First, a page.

City Guide to Edinburgh, Scotland

City Guide to Edinburgh, Scotland

Train Fares To Rise 6% in 2012

By edg - Posted on 20 December 2011

Trains pass through Princes Street Gardens

Train fares are set to rise from the 2nd January 2012 by 6%, more than the rate of inflation. Inflation was 5.2% in November. Train companies can increase regulated fares by Retail Price Index +1%.

Perusing the train ticket prices, it means that an off-peak day return ticket from Edinburgh Waverley to Glasgow Queen Street will now cost £12.10 rather than £11.40.

The same journey between Edinburgh and Glasgow Queen Street returning on a different day, using two off-peak tickets, looks like it will cost £12 (or £18.80 if you travel First Class) each way as opposed to the current £11.40 each way.

There are still some cheap singles to be had for early birds looking to save a few quid. For example, the 6.24am from Edinburgh to Glasgow Central on 11 January is only £7.50. There's other early trains coming back from Glasgow to Edinburgh at the same price.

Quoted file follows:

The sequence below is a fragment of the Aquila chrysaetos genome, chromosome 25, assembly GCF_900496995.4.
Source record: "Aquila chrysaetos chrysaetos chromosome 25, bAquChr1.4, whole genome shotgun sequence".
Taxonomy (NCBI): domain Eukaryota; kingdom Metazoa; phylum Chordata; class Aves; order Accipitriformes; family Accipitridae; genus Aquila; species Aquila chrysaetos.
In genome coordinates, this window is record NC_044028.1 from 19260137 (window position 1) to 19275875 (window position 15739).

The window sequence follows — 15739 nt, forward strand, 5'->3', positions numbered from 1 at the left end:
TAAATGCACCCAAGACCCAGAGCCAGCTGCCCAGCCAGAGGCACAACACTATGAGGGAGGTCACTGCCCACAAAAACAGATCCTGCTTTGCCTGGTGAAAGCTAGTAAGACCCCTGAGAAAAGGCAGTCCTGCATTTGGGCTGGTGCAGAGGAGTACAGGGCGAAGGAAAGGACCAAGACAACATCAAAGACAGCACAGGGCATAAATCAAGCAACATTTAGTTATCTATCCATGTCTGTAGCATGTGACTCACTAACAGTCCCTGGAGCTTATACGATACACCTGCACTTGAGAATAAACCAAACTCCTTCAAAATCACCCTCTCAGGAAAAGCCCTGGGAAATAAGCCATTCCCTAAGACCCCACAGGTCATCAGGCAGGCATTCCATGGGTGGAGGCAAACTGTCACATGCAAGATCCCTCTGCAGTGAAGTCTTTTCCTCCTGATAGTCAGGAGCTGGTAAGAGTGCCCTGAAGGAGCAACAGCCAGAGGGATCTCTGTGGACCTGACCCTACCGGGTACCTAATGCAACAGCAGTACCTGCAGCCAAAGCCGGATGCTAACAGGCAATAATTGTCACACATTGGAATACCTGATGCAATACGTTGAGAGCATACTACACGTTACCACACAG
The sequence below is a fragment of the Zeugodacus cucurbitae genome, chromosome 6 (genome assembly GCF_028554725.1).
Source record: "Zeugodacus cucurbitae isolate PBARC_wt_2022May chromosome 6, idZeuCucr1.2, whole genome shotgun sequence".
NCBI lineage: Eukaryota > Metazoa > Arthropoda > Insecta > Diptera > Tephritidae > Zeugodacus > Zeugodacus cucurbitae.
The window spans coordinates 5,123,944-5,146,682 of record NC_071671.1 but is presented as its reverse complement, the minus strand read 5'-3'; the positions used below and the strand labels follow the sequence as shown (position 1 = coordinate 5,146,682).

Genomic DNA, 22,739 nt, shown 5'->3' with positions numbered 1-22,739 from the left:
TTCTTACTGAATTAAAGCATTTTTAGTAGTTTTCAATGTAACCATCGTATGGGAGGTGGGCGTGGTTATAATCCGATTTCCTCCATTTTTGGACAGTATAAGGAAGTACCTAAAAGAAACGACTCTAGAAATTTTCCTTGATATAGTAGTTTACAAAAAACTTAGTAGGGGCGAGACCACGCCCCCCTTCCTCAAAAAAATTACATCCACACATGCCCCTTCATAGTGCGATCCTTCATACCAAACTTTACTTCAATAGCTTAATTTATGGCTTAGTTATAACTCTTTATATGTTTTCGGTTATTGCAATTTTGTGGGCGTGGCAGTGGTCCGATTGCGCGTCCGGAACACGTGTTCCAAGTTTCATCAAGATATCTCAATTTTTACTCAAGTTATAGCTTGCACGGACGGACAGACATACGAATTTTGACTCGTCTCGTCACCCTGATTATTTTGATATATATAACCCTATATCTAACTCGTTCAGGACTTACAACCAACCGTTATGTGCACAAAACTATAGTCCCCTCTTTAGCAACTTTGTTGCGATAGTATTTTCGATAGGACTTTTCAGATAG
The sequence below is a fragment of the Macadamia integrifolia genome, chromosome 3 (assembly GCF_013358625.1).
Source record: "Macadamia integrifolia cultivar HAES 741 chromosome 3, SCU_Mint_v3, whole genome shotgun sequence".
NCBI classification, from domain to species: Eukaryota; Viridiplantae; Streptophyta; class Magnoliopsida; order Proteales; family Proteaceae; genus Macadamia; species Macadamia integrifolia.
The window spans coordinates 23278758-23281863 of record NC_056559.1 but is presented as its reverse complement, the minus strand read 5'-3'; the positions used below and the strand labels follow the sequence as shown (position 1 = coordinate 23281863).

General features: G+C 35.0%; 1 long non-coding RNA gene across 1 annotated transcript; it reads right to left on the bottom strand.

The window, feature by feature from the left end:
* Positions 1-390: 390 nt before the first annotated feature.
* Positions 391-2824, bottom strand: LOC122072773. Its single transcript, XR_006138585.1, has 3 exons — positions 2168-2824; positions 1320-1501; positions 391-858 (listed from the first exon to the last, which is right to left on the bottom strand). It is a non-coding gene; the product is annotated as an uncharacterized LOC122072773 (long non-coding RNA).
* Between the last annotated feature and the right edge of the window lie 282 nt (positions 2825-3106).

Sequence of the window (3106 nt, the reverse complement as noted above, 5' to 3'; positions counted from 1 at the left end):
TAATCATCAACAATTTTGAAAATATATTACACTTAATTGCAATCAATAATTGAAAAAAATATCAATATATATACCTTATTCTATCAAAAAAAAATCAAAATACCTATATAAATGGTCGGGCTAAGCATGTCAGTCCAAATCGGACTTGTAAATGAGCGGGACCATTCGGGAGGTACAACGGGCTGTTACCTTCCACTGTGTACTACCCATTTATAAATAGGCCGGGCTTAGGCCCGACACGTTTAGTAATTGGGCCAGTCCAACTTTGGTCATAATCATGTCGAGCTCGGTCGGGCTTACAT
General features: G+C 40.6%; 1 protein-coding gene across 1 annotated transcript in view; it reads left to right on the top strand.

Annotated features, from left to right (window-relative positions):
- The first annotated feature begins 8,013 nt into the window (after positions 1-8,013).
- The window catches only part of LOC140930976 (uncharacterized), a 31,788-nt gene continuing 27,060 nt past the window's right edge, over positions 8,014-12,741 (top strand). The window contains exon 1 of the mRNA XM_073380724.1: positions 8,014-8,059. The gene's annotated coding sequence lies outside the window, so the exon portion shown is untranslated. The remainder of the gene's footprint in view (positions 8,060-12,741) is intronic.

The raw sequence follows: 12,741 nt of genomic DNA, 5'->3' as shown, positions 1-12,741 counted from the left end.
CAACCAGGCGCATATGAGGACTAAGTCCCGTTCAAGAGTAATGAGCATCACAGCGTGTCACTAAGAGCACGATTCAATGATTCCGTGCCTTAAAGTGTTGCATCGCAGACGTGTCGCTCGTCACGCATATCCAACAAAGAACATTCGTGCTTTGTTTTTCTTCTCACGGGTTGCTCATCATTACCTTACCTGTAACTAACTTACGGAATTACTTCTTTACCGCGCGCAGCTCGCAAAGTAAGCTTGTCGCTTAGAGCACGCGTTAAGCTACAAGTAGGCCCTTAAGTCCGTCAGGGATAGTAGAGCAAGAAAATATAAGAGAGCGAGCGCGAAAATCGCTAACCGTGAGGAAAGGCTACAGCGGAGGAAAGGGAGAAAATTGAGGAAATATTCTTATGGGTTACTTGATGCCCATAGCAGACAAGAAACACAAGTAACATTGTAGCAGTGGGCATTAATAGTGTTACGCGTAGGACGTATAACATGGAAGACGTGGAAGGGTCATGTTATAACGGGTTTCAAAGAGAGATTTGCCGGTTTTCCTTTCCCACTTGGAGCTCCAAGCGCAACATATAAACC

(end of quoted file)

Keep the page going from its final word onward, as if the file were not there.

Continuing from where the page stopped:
Note that there are no Scotrail train services on 1st January 2012.

Advance tickets offer early bird savings

While tickets will be more expensive you can still save quite a bit by buying in advance. For example, you can currently buy a single from Edinburgh to London Kings Cross for £14.40 on the 6.30pm train on 31 January. There's a smattering of £18.55 fares, and lots of £29.20 fares.

While some of these are great deals, you don't have the same flexibility as you would with some other tickets - you have to travel on a specific train. There is also usually a limited number of discounted tickets.

Why do train tickets need to rise?

If you think that train tickets are too expensive already then you are not alone. Especially since people are supposed to be travelling more by public transport rather than private car for environmental reasons.

A Scotrail spokesperson said: “We are committed to meeting customer demand for high quality punctual services."

“This approach enables us to continue to invest in service improvements while ensuring that rail travel remains value for money.”

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Edg is right that train fares are currently far too high - but what is the answer?   I suppose Government subsidy is the only option, but in our present economic state this is an improbable option.   So we are left with the alternative of booking really early for a journey and so securing the best price, or dramatically reducing our requirement to travel.   It does look,however, that the high fares are aimed at business people who can expect a refund while the rest of us simply have to avoid travelling  if we cannot secure a reasonably priced fare..